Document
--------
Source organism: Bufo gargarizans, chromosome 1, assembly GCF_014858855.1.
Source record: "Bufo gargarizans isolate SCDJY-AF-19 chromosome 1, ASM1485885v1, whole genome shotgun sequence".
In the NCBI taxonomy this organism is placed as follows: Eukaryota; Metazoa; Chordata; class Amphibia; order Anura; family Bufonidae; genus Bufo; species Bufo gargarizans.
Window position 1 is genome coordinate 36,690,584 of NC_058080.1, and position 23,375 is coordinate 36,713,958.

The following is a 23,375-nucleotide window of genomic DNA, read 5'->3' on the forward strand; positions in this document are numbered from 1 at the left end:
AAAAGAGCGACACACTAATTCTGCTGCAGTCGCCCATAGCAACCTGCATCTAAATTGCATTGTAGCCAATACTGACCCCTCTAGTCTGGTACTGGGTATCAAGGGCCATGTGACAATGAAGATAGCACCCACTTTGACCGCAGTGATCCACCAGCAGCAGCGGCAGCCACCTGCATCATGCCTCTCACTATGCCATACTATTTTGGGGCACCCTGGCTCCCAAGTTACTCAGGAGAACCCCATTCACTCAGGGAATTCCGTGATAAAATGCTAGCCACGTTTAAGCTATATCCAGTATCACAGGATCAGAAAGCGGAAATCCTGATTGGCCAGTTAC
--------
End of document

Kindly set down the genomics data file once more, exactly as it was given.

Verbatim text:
Source organism: Bufo gargarizans, chromosome 1, assembly GCF_014858855.1.
Source record: "Bufo gargarizans isolate SCDJY-AF-19 chromosome 1, ASM1485885v1, whole genome shotgun sequence".
In the NCBI taxonomy this organism is placed as follows: Eukaryota; Metazoa; Chordata; class Amphibia; order Anura; family Bufonidae; genus Bufo; species Bufo gargarizans.
Window position 1 is genome coordinate 36,690,584 of NC_058080.1, and position 23,375 is coordinate 36,713,958.

The following is a 23,375-nucleotide window of genomic DNA, read 5'->3' on the forward strand; positions in this document are numbered from 1 at the left end:
AAAAGAGCGACACACTAATTCTGCTGCAGTCGCCCATAGCAACCTGCATCTAAATTGCATTGTAGCCAATACTGACCCCTCTAGTCTGGTACTGGGTATCAAGGGCCATGTGACAATGAAGATAGCACCCACTTTGACCGCAGTGATCCACCAGCAGCAGCGGCAGCCACCTGCATCATGCCTCTCACTATGCCATACTATTTTGGGGCACCCTGGCTCCCAAGTTACTCAGGAGAACCCCATTCACTCAGGGAATTCCGTGATAAAATGCTAGCCACGTTTAAGCTATATCCAGTATCACAGGATCAGAAAGCGGAAATCCTGATTGGCCAGTTAC